To make things happen fast, Mallett is rethinking the way he operates. He's spending 20% more time on the road, spreading the gospel of a new, more diversified Yahoo to employees, advertisers, and potential partners. It's a zeal he expects employees to match. At a manager's retreat in Yosemite National Park in October, just as the Net-advertising malaise began to hit home, Mallett challenged 275 execs to do a gut check. If they weren't 100% committed, he said, it was time to move on. "Whenever Jeff speaks, you always get the sense that he's rolling his sleeves up right next to you," says one attendee. Says Yang: "We're entering a whole different mind-set. Jeff is making our troops understand that."
Mallett's game plan has won the approval of most analysts, but it's not clear yet that he's going far enough, fast enough. The newer revenue streams will take a couple of years to fully develop, leaving Yahoo's advertising makeover as its most important short-term push. Even though Mallett & Co. are reaching out to traditional advertisers and building relationships with their agencies, some changes are slow in coming. "Unless you're talking about a contract in the millions of dollars, you get the same old Yahoo," gripes an executive at a major U.S. advertising agency.
Easy pickings? If Mallett falls short of his goals, the consequences could be dire for Yahoo. With a low stock price, it can no longer afford to buy companies to boost its technology, content offerings, or viewership. Meanwhile, it's easy pickings for Old Media giants looking to buy a valuable piece of Net real estate on the cheap. Both Walt Disney (DIS) and News Corp. (NWS) have expressed interest over the past 18 months in acquiring Yahoo, according to Mallett, and Viacom is rumored to be interested, too. While being taken over could still be lucrative for Yahoo investors and employees, it would be a major disappointment for a swashbuckling outfit that has long insisted it can become the preeminent media company of the 21st century.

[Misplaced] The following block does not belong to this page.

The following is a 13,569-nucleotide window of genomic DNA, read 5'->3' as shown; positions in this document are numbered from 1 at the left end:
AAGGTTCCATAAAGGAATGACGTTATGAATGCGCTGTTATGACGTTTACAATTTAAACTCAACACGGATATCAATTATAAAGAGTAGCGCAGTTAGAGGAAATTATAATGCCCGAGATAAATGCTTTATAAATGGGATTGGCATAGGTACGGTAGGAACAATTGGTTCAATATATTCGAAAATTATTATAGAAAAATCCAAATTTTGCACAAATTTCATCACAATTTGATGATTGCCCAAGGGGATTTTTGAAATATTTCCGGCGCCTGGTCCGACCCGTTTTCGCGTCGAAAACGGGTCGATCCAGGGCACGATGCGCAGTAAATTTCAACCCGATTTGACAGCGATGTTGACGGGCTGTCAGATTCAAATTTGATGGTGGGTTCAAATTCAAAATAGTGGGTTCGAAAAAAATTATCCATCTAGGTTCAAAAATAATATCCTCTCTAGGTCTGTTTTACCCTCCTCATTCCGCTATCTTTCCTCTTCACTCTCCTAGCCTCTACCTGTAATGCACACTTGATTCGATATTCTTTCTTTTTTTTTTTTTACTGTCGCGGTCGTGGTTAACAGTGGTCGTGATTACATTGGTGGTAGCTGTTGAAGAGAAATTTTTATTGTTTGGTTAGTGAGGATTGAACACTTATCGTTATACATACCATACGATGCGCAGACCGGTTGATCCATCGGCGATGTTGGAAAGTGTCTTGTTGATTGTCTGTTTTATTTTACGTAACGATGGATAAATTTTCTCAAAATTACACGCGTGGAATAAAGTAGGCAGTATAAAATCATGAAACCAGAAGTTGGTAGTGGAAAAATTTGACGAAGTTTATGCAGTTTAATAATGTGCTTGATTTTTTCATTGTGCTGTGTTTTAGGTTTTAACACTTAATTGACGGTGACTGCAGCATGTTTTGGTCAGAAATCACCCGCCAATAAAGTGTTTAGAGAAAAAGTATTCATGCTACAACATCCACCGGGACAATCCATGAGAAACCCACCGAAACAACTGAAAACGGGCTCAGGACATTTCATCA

The Yahoo makeover is the defining moment in Mallett's budding career. After cutting his teeth at over a half-dozen family-run businesses in Victoria, B.C., Mallett made a name for himself as a maverick marketer at several software companies, culminating as vice-president of the consumer division at Novell Inc. (NOVL) Equal parts charming, cocky, and combative, he's known for the boundless energy that has earned him the nickname "Sparky" around Yahoo's purple-and-yellow Santa Clara (Calif.) offices.
He's a bit of an enigma. Inside Yahoo, he has established himself as a charismatic team-builder who is revered for his ability to keep everyone on the same page and the company's execution well-oiled. Outside, Mallett's feisty impatience has stirred up some criticism from analysts and business associates. One Wall Street analyst, for instance, gripes that Mallett will rudely interrupt if he doesn't like the line of questioning. "He'll just abruptly say, `Next question."' says the analyst, who requested anonymity.